dc.identifier.apacitation Mkandawire, T. J. (2009). <i>Alcohol and problem drinking as risk factors for tuberculosis</i>. (Thesis). University of Cape Town ,Faculty of Health Sciences ,Department of Public Health and Family Medicine. Retrieved from http://hdl.handle.net/11427/9402 en_ZA
dc.identifier.chicagocitation Mkandawire, Tiwonge Jaranthowa. <i>"Alcohol and problem drinking as risk factors for tuberculosis."</i> Thesis., University of Cape Town ,Faculty of Health Sciences ,Department of Public Health and Family Medicine, 2009. http://hdl.handle.net/11427/9402 en_ZA
dc.identifier.vancouvercitation Mkandawire TJ. Alcohol and problem drinking as risk factors for tuberculosis. [Thesis]. University of Cape Town ,Faculty of Health Sciences ,Department of Public Health and Family Medicine, 2009 [cited yyyy month dd]. Available from: http://hdl.handle.net/11427/9402 en_ZA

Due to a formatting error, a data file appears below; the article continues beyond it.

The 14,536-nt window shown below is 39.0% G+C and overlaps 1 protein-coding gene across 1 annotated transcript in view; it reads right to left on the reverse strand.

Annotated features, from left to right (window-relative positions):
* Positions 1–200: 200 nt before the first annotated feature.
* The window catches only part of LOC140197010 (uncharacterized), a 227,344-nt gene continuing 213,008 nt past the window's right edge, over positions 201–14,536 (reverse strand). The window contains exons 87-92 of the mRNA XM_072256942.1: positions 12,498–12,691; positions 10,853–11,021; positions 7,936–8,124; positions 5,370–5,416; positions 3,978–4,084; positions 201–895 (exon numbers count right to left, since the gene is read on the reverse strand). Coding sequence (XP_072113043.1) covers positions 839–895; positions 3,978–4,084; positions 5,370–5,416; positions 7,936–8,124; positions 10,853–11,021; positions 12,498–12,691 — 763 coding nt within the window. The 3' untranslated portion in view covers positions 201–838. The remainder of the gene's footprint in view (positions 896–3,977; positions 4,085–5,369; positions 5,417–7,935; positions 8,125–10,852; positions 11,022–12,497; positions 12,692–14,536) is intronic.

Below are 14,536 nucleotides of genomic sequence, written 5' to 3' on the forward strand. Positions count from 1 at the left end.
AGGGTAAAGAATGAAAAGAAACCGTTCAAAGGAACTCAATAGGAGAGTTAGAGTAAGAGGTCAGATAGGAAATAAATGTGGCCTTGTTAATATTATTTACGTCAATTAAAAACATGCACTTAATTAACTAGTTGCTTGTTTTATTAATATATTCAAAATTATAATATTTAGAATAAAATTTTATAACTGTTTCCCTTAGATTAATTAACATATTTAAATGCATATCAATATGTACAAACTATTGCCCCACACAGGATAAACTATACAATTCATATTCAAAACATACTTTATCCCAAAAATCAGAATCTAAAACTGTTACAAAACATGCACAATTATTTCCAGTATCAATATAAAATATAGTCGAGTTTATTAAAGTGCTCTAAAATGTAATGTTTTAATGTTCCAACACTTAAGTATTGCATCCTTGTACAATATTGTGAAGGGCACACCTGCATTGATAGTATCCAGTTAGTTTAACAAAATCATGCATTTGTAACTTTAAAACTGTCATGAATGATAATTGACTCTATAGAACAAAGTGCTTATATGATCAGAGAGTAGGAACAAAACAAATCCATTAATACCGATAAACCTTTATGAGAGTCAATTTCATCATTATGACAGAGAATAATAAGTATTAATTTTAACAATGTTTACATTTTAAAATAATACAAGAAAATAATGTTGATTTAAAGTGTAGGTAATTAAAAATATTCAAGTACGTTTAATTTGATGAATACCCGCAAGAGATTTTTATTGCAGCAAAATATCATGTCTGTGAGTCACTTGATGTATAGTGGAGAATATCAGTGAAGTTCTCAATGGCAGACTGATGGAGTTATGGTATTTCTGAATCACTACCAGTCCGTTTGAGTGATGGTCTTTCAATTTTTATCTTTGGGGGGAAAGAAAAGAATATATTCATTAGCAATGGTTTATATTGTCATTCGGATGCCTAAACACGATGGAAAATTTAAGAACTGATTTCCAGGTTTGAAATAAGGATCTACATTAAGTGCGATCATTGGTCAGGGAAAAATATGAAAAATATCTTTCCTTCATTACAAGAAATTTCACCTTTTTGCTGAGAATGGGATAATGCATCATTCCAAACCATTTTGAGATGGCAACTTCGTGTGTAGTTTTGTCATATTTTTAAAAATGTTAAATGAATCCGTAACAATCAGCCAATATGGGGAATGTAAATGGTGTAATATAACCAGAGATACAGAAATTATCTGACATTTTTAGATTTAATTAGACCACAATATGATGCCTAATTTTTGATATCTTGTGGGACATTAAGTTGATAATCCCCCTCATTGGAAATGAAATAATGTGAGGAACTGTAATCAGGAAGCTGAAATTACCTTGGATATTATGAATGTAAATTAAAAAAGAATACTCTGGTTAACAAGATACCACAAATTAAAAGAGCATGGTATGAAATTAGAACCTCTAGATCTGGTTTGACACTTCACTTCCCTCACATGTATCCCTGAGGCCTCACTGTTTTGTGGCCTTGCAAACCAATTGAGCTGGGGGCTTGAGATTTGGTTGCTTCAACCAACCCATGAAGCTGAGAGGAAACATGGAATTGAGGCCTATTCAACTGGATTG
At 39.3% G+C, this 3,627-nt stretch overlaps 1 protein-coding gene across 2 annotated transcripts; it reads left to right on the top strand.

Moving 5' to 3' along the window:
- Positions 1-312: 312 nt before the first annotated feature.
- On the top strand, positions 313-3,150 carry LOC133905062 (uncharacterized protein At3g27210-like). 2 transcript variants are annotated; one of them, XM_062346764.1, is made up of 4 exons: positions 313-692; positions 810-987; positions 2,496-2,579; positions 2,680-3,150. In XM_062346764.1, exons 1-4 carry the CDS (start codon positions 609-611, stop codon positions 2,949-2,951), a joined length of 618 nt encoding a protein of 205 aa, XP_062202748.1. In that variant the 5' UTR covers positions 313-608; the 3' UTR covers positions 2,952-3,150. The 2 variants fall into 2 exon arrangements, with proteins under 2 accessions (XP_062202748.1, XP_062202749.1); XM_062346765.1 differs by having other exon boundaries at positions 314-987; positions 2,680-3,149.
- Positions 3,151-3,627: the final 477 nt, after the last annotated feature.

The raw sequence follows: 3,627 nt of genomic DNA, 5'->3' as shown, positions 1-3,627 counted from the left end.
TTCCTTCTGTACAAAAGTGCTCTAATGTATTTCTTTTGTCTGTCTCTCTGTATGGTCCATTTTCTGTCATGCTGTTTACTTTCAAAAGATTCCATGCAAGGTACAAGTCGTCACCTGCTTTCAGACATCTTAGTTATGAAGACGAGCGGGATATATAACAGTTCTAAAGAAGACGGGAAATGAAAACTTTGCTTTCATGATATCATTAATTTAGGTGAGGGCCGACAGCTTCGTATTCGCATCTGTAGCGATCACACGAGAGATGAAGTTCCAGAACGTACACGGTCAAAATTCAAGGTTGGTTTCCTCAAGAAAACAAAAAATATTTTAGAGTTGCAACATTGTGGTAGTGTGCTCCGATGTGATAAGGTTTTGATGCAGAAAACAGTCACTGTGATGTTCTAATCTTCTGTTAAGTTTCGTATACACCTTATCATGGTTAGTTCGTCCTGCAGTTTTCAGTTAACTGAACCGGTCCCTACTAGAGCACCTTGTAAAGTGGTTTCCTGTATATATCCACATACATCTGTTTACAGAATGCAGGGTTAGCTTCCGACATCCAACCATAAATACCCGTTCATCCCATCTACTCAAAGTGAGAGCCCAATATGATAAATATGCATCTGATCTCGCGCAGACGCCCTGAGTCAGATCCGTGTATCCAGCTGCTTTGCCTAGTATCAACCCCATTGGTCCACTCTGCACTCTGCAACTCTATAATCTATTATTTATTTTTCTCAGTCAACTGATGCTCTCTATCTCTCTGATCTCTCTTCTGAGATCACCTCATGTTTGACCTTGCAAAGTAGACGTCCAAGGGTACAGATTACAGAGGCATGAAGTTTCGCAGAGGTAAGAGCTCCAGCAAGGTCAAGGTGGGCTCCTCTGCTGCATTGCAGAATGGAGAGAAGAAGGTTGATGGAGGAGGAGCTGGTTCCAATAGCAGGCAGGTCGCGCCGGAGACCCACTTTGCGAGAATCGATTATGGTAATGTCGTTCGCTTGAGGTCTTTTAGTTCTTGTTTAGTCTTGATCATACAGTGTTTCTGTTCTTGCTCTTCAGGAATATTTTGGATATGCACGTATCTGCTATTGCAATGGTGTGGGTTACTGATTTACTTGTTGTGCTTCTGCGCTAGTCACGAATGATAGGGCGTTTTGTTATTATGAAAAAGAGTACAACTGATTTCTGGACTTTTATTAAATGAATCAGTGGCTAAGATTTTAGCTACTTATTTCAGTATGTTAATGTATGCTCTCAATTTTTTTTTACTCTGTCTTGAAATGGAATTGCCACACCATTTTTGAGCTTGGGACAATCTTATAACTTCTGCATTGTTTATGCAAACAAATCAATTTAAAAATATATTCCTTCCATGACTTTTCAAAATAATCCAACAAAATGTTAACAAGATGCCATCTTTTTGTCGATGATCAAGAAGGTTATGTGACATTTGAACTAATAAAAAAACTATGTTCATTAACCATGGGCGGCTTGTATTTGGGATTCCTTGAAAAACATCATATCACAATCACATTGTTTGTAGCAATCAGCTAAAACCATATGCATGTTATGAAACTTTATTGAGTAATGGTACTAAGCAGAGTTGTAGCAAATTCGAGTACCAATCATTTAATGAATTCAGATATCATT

dc.identifier.ris TY - Thesis / Dissertation AU - Mkandawire, Tiwonge Jaranthowa AB - [Background] Tuberculosis is a major public health concern for South Africa which has one of the highest recorded incidence rates in the world. Previous research [1998 South African Demographic and Health Survey (SADHS)] reported a crude association between alcohol use and tuberculosis. This study aimed to examine evidence for a relationship, and the size thereof, between alcohol consumption and previous tuberculosis in the 2003 SADHS as a means of informing tuberculosis prevention. [ Methods ] This study was a secondary analysis of cross sectional data collected as part of the 2003 SADHS. Tuberculosis lifetime risk was derived from respondent reports of past tuberculosis episodes based on being informed by a healthcare worker. Alcohol consumption, problem drinking as well as selected explanatory variables were generated from similar questions from the adult questionnaire of the SADHS. The CAGE questionnaire was used to measure symptoms of alcohol problems. Logistic regression was used to model the relationship between past tuberculosis and both alcohol consumption and CAGE. [ Results ] Current and previous alcohol consumption were found to be associated with an increase in odds of tuberculosis in both men and women, with odds ratios ranging iii from 1.1 (95% CI 0.9 - 2.5) to 2.8 (95% CI 1.4 - 5.7) after adjusting for potential confounding effects of socioeconomic factors, smoking, nutritional status and age. Having a CAGE score of either 1 to 2 or 3 to 4 was associated with a doubling [OR 2.2 (95% CI 1.0 - 4.8) and quadrupling [OR 4.4 (95% CI 1.4 - 13.4)] in the odds of tuberculosis respectively. [ Discussion ] and conclusion Behavioural and biological mechanisms of effect of alcohol on tuberculosis may explain the findings. Impairment of the immune system, both acute and long term, has been suggested as the mechanism of increased susceptibility to tuberculosis. On the other hand, high risk living conditions and behaviour associated with problem drinking provide potential for increased exposure and susceptibility to tuberculosis infection. The study was able to control for several potentially confounding socioeconomic predictor variables although not HIV infection. The results complement a body of research that has documented the adverse effects of alcohol consumption on health in general and tuberculosis specifically. The findings thus provide more evidence for public health practitioners to tackle the problem of tuberculosis via specific efforts to control alcohol use and abuse, in addition to other methods of tuberculosis control. DA - 2009 DB - OpenUCT DP - University of Cape Town LK - https://open.uct.ac.za PB - University of Cape Town PY - 2009 T1 - Alcohol and problem drinking as risk factors for tuberculosis TI - Alcohol and problem drinking as risk factors for tuberculosis UR - http://hdl.handle.net/11427/9402 ER - en_ZA